How to export effects to SD Card? – ADVANCED – Multiple Controllers

Whenever the project you are working on exceeds 4096 pixels, or the layout of your strips is not suitable for a single pixel cotroller, you will need to use multiple controllers. When this happens, you need to prepare, better in advance, a clear plan and layout of the strips and controllers. This short article should give you a few tips on how to plan this and most importantly the correct procedure on how to export the effects properly.

What will we cover? #

Single device is easy, as you can read yourself in this article.  The real fun begins when you need more than 4K pixels. You need to be able to determine what controllers you are going to use, how to place them in relation to your installation and the networking/cabling infrastructure, what limits you have in terms of length of cables and network capabilities of your gear. But the single most important thing is to be able to export proper files to correct controllers.

Typical use case scenario for multiple controllers #

You want to have control over each segment separately, not just by outputs. Your piece is assembled from different pixels, shapes, segments and overall, you cannot simply copy/paste the settings. Each output on each device has a different number of pixels connected to it and you have to map everything precisely in order to get the best possible result. And, most importantly, you are not using the PC to trigger the effects. Rather than that, you want to use your favorite DMX or Art-net consoles, maybe you have a Network device that can send out HTTP commands or you just want to set autoplay and leave everything on its own.

What device can I use? #

You can combine LED Ethernet Controller 3, SPI Matrix and REACTIVO controllers and as a pure Slave device also SPI LED Controller. Since you have the option to not only use the DMX to sync multiple units, but at the same time use DMX as trigger, you can only use this with the network capable device. Hence the small din-rail mounted device can serve only as a Slave unit and not a synchronization unit. With the Ethernet synchronization you can not use SPI LED Controller at all.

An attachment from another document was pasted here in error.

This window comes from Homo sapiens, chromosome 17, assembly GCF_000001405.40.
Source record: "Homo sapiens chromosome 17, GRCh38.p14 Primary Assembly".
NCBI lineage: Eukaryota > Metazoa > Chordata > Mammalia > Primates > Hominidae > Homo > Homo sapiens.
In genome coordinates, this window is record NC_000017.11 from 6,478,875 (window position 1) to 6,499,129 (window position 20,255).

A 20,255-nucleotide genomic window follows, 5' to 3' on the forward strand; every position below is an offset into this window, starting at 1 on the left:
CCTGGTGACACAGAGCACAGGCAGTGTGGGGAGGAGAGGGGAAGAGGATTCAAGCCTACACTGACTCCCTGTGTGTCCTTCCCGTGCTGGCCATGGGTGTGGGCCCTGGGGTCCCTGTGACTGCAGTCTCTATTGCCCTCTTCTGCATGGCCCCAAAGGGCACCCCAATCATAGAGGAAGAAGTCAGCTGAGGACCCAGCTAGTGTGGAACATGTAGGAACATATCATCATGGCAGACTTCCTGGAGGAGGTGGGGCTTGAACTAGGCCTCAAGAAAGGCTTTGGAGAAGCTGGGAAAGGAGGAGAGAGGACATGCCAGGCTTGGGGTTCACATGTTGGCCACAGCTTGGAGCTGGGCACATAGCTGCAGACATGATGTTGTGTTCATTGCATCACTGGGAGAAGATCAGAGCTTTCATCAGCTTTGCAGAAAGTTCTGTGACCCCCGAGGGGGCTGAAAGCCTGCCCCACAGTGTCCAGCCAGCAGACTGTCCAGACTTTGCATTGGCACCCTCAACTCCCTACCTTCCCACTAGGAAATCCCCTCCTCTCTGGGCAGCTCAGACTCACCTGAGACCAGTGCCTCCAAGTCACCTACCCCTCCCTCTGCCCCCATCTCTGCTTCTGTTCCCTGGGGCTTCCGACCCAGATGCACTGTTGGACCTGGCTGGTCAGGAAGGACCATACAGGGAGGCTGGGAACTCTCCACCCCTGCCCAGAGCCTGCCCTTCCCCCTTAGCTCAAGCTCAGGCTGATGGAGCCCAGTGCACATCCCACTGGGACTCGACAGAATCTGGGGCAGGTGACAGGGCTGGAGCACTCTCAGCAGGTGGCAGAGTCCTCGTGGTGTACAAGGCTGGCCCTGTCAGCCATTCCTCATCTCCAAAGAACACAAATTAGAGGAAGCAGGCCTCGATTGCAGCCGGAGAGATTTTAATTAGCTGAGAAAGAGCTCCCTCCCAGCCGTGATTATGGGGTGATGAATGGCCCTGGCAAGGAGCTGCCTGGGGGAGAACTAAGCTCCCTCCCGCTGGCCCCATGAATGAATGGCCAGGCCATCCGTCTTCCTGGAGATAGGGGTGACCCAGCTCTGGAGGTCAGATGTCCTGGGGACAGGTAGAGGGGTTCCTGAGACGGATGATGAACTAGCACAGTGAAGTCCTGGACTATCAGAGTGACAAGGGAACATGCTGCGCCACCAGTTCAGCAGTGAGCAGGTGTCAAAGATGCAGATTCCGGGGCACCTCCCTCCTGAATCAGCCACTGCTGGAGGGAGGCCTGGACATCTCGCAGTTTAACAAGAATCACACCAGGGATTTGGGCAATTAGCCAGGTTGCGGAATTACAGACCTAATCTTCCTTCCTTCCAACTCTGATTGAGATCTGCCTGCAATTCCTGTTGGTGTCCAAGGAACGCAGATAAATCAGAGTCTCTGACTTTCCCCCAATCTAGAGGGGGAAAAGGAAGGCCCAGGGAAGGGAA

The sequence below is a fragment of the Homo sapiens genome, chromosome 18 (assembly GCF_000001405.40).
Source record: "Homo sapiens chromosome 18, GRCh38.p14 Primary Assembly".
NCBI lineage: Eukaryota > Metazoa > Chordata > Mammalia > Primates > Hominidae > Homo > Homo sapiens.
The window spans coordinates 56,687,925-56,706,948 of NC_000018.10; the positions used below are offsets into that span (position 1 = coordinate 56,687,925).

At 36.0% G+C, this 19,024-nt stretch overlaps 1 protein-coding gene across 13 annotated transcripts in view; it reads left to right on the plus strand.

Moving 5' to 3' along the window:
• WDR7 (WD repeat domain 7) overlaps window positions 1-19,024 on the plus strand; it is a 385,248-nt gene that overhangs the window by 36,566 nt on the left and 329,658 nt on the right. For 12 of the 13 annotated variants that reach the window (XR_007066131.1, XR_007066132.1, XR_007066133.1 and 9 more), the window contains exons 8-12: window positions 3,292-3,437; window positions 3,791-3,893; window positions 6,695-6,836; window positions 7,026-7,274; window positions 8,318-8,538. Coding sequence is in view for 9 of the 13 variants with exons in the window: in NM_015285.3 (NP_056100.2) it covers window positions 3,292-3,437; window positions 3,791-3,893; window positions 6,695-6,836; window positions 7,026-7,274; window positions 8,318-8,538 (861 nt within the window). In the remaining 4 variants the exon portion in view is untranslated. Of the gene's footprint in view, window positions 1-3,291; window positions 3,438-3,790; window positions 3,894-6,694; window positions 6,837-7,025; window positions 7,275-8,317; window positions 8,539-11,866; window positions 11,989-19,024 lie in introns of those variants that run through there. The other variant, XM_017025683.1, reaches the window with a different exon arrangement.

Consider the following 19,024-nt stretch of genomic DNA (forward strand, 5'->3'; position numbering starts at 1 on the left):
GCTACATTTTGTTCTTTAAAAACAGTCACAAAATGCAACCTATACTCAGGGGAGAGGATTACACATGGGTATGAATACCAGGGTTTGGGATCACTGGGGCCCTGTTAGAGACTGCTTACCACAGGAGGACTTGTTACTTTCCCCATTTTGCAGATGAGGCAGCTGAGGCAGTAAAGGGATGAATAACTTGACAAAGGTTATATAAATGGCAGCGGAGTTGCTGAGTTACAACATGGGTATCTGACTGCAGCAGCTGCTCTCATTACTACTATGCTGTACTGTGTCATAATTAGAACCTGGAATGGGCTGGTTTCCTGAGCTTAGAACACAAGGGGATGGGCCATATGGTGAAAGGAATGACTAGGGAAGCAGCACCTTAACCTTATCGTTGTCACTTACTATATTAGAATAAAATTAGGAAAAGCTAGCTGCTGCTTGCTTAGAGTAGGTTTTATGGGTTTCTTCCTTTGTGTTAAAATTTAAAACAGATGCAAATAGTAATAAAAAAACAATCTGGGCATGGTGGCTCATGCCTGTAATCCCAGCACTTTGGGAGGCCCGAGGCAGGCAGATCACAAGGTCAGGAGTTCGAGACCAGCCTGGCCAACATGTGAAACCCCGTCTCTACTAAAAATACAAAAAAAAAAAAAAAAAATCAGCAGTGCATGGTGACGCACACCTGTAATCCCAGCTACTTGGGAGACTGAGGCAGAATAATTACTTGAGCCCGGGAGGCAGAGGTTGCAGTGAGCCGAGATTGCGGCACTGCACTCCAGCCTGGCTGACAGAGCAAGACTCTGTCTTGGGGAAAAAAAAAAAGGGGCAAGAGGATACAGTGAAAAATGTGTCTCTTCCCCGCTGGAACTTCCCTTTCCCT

Difference between SPI Matrix & LEC3 #

The main difference is the process of exporting the effects for Art-Net converters ( SPI Matrix, REACTIVO) and controllers using our custom SPI protocol (LEC3, SPI LED Controller). Read this article for more detailed information. In general, it always requires a few additional steps, because you have to utilize something called a “Dummy Device” in order to be able to export the effects.

How to export effects for multiple controllers? #

If we follow the typical use case scenario outlined further up in this article, it is very important to follow the clear naming structure that you set at the start of mapping. All effects are exported with the same name, so you can’t simply tell the device name or IP from the name of the file. Good practice is to also create folders and create a structure so that you will be able to export the files to your PC and won’t get lost in the clutter.

Number in brackets is the fake IP of my Dummy device in mapping

You either export the effects one-by-one or you can export the whole bank at once. The software will always ask you for which Ethernet IP you want to export the effects for. You will select the IP or the controller and follow up with setting up the index of your first animation in the export.

It is important to always keep in mind that if you use the real IP address of the SPI Matrix that you have in the project, it will not work. You always need to use the Art-Net section in the mapping to be able to live control and preview the content on the pixels connected to it. For the export, however, you need to use the “Dummy device

How to upload exported effects? #

Options for upload include manual copy/paste onto your SD Card or by network using the Webconfig tool. You never import the folders, always just the files!

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